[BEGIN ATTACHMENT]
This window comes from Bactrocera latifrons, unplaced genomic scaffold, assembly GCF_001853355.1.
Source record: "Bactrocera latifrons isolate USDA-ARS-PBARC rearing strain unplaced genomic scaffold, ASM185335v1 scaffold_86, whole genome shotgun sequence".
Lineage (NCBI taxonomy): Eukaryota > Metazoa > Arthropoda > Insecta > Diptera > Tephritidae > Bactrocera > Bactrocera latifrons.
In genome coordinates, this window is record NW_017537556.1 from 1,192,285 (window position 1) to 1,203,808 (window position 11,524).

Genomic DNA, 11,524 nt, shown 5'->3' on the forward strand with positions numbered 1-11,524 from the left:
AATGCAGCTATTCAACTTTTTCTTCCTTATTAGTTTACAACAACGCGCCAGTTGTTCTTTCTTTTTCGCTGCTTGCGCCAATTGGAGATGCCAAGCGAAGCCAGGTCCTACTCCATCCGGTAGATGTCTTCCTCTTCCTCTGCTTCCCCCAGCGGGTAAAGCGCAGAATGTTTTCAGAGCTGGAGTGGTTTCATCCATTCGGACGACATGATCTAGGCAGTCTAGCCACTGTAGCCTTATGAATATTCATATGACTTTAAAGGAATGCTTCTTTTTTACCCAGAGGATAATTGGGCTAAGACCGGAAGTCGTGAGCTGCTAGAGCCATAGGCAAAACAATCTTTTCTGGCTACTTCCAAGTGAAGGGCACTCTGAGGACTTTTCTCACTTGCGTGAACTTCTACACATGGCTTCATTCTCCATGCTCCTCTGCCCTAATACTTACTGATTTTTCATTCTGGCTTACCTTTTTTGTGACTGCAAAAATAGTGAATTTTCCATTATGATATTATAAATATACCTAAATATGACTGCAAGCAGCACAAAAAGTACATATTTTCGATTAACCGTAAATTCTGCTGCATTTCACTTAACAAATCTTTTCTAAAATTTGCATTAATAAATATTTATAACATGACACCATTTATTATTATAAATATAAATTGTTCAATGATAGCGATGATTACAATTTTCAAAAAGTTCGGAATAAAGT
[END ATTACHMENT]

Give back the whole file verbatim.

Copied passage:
This window comes from Bactrocera latifrons, unplaced genomic scaffold, assembly GCF_001853355.1.
Source record: "Bactrocera latifrons isolate USDA-ARS-PBARC rearing strain unplaced genomic scaffold, ASM185335v1 scaffold_86, whole genome shotgun sequence".
Lineage (NCBI taxonomy): Eukaryota > Metazoa > Arthropoda > Insecta > Diptera > Tephritidae > Bactrocera > Bactrocera latifrons.
In genome coordinates, this window is record NW_017537556.1 from 1,192,285 (window position 1) to 1,203,808 (window position 11,524).

Genomic DNA, 11,524 nt, shown 5'->3' on the forward strand with positions numbered 1-11,524 from the left:
AATGCAGCTATTCAACTTTTTCTTCCTTATTAGTTTACAACAACGCGCCAGTTGTTCTTTCTTTTTCGCTGCTTGCGCCAATTGGAGATGCCAAGCGAAGCCAGGTCCTACTCCATCCGGTAGATGTCTTCCTCTTCCTCTGCTTCCCCCAGCGGGTAAAGCGCAGAATGTTTTCAGAGCTGGAGTGGTTTCATCCATTCGGACGACATGATCTAGGCAGTCTAGCCACTGTAGCCTTATGAATATTCATATGACTTTAAAGGAATGCTTCTTTTTTACCCAGAGGATAATTGGGCTAAGACCGGAAGTCGTGAGCTGCTAGAGCCATAGGCAAAACAATCTTTTCTGGCTACTTCCAAGTGAAGGGCACTCTGAGGACTTTTCTCACTTGCGTGAACTTCTACACATGGCTTCATTCTCCATGCTCCTCTGCCCTAATACTTACTGATTTTTCATTCTGGCTTACCTTTTTTGTGACTGCAAAAATAGTGAATTTTCCATTATGATATTATAAATATACCTAAATATGACTGCAAGCAGCACAAAAAGTACATATTTTCGATTAACCGTAAATTCTGCTGCATTTCACTTAACAAATCTTTTCTAAAATTTGCATTAATAAATATTTATAACATGACACCATTTATTATTATAAATATAAATTGTTCAATGATAGCGATGATTACAATTTTCAAAAAGTTCGGAATAAAGT